Stack Overflow is a community of 4.7 million programmers, just like you, helping each other.

Join them; it only takes a minute:

Sign up
Join the Stack Overflow community to:
  1. Ask programming questions
  2. Answer and help your peers
  3. Get recognized for your expertise

I apologise if it is a silly question..I recently developed an application in windows with C and WinApi. I am in need to check whether application is UNICODE compatible or not. How can I test my machine? Is there any procedure followed to check UNICODE Compatibility. More over I dont have a chinese language machine or any other languages. I want this test to be done in my machine in which language is by default English.

Please provide some links if possible or a detailed procedure.

share|improve this question
    
My application is working for all the versions of windows starting from xp to windows 7 (including 32 and 64 bit) – 2vision2 Sep 15 '12 at 8:52
1  
Thad fact doesn't change much. – Alexey Frunze Sep 15 '12 at 8:57
    
@AlexeyFrunze: that said, it is sometimes helpful to have a "Chinese language machine", or at least a "Turkish language machine". Without testing the code in different locales, there are some issues you don't catch. Just for a tiny example, not Unicode-related: you can test all you like that the value 1.0 prints as "1.0" in the user's locale, but if you never set the user's locale to anything in Europe then you won't see it print as "1,0" instead. So your tests won't notice if your code has erroneously relied on a particular decimal separator. – Steve Jessop Sep 15 '12 at 9:19
    
@SteveJessop Right. Locales are also settable, though. – Alexey Frunze Sep 15 '12 at 9:23
3  
@Alexey: yeah, I'm not sure what the questioner considers "not Chinese-language" about the machine. Half of it was probably made in China, so it's not an "English" machine either ;-) Windows has separate locales for non-Unicode and language packs to change the language of Windows "properly", not all versions support packs. Even different localized text from the OS can break your program, if you've done something daft with a dialog box. But I guess I'm going beyond the simple question of whether the program is Unicode-aware, to whether it's fit for international use: a stronger requirement. – Steve Jessop Sep 15 '12 at 9:31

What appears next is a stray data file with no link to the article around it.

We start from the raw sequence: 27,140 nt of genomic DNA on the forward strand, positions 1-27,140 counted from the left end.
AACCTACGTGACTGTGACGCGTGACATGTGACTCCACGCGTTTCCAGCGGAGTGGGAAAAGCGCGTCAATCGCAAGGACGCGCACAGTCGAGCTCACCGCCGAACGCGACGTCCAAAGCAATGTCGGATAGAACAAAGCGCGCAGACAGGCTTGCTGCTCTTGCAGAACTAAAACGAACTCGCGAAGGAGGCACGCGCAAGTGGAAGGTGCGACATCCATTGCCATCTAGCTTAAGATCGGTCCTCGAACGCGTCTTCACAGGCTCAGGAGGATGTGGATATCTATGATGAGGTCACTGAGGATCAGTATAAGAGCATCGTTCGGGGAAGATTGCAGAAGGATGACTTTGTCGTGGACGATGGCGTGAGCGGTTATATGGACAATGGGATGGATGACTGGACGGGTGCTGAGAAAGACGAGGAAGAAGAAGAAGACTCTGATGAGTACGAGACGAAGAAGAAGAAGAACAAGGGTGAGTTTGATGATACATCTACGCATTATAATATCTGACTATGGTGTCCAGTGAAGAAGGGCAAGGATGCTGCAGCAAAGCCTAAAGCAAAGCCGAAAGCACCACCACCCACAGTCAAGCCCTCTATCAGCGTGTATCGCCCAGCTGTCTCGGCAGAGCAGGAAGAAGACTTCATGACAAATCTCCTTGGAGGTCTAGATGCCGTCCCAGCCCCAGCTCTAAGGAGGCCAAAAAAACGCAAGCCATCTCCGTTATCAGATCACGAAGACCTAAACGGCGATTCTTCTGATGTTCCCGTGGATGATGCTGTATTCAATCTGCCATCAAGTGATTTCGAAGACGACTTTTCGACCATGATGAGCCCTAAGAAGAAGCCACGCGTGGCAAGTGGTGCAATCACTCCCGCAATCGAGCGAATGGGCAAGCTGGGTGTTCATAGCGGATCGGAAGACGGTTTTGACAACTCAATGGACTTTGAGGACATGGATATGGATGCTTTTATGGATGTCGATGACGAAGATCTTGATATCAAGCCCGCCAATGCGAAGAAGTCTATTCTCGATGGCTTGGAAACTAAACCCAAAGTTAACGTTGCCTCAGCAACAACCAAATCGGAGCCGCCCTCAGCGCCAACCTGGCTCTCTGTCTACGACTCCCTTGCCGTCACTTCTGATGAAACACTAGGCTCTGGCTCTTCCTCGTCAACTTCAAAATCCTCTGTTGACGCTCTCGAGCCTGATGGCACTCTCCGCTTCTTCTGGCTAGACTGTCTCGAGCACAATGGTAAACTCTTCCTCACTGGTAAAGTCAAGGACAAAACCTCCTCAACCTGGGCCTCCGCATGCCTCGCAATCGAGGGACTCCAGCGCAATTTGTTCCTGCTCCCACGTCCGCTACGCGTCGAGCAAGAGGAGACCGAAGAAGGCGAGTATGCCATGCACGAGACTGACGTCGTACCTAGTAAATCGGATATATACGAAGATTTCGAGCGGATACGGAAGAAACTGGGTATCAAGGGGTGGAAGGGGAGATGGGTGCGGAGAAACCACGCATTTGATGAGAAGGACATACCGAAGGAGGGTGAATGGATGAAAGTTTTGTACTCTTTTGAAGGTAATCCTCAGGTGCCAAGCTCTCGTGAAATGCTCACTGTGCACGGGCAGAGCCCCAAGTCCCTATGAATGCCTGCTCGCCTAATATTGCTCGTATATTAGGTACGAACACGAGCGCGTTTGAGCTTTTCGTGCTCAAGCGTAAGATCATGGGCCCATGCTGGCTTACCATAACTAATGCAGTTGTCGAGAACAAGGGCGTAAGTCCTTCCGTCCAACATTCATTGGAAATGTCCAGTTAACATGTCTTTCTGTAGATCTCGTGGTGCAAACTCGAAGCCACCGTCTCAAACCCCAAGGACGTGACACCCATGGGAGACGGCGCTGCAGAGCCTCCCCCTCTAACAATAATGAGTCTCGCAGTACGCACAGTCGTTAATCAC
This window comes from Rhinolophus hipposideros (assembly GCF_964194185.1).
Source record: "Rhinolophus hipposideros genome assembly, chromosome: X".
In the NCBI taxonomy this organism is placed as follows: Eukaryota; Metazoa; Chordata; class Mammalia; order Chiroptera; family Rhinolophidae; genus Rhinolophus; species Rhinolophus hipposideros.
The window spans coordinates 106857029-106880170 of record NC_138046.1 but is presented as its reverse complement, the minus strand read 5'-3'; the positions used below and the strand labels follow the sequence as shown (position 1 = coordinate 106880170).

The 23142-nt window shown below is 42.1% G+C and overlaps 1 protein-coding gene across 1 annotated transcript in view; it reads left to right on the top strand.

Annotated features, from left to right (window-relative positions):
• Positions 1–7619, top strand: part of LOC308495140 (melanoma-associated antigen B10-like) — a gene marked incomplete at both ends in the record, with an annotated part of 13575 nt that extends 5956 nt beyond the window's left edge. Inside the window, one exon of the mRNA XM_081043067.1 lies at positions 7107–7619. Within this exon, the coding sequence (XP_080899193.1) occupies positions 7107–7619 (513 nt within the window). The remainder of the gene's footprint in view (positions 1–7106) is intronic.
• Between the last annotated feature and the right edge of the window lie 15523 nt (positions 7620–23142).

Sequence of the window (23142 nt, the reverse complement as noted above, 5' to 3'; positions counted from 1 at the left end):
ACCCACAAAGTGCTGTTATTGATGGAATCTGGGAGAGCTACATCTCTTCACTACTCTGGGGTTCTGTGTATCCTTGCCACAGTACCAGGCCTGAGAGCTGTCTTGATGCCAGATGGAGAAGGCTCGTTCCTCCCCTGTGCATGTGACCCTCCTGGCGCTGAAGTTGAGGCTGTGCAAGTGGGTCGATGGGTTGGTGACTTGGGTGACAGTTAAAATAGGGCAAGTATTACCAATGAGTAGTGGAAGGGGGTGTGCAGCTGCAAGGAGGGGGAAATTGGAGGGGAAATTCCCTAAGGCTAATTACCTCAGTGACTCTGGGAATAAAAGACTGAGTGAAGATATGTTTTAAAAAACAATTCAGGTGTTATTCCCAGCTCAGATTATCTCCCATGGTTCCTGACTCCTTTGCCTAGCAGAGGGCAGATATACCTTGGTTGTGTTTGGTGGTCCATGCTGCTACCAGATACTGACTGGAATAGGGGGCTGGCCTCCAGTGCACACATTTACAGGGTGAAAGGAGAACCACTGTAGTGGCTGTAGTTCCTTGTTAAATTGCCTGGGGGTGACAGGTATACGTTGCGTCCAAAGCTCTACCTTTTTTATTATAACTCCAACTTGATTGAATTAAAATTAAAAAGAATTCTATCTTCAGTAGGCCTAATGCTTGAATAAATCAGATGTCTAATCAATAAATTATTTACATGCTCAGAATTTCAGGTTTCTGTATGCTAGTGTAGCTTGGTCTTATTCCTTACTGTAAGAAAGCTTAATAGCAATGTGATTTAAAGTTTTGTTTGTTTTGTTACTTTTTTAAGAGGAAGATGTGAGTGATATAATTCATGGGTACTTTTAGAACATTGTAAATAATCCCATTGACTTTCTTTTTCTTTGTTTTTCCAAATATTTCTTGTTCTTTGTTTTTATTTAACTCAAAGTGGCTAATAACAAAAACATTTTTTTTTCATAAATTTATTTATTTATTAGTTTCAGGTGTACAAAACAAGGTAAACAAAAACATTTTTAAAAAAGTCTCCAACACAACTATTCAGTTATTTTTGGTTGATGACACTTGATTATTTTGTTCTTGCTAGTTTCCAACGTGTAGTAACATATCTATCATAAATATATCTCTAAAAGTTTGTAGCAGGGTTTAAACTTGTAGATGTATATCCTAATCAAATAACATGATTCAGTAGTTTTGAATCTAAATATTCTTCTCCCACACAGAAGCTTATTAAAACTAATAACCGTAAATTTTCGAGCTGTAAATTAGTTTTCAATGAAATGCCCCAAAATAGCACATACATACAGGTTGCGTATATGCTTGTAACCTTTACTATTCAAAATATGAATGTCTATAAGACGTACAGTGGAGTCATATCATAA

up vote 6 down vote accepted

Great question. On Windows platform this is challenging indeed, because there are many different encodings and code pages supported and one can mix between them.

What I usually do is test the application on input which is a mix of two non-ASCII languages, such as a filename which is a mix of Russian and Hebrew letters, and see that the application is able to open this file, etc. You can copy this: "שלום привет hello" and see how it works for this kind of input.

Because we have two languages here, it is not possible to support with an ANSI codepage, so there will be no this kind of a bug, which is the most common.

share|improve this answer
    
Thanks a lot for your reply. My application doesnt get any input from the user. But, the use of paths (folder names, file names) are more. I want to know if there is a way to test this case, by giving some UNICODE kind of path names. Can you give me some exmaples to test the paths. – 2vision2 Sep 15 '12 at 12:35
1  
Pavel gave you the answer. Copy his example file name. Then create a new folder on your computer and paste that example for the new folder name. If needed, create a new file in the folder and paste that example for the filename too. Now run your program on this newly created folder :) – DougN Sep 15 '12 at 15:07

Your Answer

 
discard

By posting your answer, you agree to the privacy policy and terms of service.

Not the answer you're looking for? Browse other questions tagged or ask your own question.